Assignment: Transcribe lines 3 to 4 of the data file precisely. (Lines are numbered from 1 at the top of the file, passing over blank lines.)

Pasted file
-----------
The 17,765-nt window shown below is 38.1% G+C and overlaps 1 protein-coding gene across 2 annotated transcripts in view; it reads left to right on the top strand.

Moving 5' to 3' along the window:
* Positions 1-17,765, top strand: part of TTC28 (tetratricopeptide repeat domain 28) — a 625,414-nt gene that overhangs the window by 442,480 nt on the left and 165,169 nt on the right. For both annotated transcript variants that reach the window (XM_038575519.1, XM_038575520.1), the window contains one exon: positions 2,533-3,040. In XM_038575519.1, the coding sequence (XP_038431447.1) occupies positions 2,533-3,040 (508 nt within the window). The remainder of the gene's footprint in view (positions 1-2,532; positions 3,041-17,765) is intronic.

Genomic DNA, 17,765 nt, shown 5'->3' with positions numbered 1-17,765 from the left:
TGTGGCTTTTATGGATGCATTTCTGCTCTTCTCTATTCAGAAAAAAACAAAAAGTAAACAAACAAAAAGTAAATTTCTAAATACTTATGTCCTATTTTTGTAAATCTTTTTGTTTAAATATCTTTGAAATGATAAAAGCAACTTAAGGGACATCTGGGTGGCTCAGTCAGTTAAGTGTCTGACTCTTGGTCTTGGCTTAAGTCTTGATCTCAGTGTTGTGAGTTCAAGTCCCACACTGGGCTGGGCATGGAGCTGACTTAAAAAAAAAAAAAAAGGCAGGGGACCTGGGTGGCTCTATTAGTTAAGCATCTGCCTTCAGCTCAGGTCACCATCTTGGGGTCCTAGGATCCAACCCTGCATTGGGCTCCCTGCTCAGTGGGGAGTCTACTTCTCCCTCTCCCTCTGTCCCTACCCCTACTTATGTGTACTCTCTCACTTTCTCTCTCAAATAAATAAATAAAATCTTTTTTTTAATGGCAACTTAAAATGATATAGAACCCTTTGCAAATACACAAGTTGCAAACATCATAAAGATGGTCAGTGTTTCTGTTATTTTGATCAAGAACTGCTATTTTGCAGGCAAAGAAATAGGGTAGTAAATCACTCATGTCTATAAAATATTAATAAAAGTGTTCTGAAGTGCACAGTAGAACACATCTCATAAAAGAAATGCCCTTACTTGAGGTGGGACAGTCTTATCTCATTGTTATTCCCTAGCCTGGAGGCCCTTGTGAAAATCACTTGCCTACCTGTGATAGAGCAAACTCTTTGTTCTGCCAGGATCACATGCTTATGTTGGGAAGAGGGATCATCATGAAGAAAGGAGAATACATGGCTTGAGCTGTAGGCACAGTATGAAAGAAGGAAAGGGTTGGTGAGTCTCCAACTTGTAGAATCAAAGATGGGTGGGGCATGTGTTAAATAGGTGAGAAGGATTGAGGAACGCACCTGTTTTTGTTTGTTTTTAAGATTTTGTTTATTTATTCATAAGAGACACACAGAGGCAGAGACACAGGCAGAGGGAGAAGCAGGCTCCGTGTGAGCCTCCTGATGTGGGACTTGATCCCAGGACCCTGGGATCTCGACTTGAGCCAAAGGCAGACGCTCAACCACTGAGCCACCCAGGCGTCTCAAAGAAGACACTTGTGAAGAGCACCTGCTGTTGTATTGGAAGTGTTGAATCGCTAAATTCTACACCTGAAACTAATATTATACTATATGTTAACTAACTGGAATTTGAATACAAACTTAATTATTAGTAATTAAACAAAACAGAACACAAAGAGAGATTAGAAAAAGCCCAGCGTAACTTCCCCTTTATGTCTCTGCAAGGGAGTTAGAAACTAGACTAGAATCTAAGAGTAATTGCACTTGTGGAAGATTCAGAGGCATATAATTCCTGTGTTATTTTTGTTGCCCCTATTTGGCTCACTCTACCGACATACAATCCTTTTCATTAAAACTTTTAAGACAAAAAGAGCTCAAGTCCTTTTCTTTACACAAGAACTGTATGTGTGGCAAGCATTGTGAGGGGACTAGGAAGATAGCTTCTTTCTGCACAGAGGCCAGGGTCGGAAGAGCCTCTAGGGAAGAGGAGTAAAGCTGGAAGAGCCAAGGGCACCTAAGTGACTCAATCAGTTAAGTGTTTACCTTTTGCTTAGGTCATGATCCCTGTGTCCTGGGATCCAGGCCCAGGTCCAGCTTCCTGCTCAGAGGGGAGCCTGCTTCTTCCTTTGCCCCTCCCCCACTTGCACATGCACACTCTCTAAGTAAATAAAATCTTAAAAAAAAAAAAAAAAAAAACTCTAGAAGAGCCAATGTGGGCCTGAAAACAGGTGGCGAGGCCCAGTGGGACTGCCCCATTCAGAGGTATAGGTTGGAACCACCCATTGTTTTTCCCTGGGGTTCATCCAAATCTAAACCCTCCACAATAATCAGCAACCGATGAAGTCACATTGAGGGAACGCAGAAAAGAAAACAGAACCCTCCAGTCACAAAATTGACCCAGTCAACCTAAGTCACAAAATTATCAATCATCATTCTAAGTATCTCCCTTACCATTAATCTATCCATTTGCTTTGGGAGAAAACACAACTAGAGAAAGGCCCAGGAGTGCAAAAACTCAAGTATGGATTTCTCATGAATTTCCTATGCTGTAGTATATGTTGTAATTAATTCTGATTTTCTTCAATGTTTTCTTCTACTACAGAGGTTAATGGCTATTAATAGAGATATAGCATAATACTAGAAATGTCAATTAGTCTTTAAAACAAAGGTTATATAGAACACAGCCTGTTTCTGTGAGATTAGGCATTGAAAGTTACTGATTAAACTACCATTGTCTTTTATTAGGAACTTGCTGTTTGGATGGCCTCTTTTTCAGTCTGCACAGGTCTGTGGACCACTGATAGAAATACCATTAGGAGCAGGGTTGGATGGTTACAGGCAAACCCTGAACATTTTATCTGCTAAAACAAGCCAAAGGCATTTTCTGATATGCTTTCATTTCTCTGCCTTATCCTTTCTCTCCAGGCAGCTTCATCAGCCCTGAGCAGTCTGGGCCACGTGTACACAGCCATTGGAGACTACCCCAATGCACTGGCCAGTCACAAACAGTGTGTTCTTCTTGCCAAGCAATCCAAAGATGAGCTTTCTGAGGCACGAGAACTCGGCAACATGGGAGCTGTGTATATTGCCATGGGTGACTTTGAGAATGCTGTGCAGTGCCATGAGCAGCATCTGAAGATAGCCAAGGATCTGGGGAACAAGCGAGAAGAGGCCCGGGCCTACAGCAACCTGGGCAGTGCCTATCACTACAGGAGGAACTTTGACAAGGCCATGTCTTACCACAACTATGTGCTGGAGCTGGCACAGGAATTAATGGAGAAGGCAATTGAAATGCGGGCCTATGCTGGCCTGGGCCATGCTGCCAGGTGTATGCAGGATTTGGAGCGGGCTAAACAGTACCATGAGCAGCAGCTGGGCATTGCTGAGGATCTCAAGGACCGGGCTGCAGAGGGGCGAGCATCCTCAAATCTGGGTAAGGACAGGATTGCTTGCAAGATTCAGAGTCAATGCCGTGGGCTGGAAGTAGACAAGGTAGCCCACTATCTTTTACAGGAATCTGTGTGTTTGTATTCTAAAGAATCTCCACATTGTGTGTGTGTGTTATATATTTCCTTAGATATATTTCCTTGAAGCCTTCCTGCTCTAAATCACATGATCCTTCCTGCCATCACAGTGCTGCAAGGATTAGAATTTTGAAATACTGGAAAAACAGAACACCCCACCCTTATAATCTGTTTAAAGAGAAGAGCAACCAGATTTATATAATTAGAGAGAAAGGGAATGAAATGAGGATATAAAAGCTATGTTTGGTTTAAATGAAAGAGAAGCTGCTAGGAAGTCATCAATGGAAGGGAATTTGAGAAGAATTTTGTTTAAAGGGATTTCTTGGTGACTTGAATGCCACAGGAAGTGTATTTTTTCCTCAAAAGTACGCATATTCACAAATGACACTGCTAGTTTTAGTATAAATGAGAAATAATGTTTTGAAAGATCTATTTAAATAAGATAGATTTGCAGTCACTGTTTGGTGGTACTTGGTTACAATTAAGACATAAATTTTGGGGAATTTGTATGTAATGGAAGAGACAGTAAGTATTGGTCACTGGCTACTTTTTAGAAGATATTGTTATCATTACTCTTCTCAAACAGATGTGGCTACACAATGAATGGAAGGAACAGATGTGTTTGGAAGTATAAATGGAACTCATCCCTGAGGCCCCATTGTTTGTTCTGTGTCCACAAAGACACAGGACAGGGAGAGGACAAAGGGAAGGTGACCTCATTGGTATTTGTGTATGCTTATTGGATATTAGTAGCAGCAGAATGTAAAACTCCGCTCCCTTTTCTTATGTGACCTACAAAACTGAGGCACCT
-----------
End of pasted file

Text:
* Positions 1-17,765, top strand: part of TTC28 (tetratricopeptide repeat domain 28) — a 625,414-nt gene that overhangs the window by 442,480 nt on the left and 165,169 nt on the right. For both annotated transcript variants that reach the window (XM_038575519.1, XM_038575520.1), the window contains one exon: positions 2,533-3,040. In XM_038575519.1, the coding sequence (XP_038431447.1) occupies positions 2,533-3,040 (508 nt within the window). The remainder of the gene's footprint in view (positions 1-2,532; positions 3,041-17,765) is intronic.

Genomic DNA, 17,765 nt, shown 5'->3' with positions numbered 1-17,765 from the left: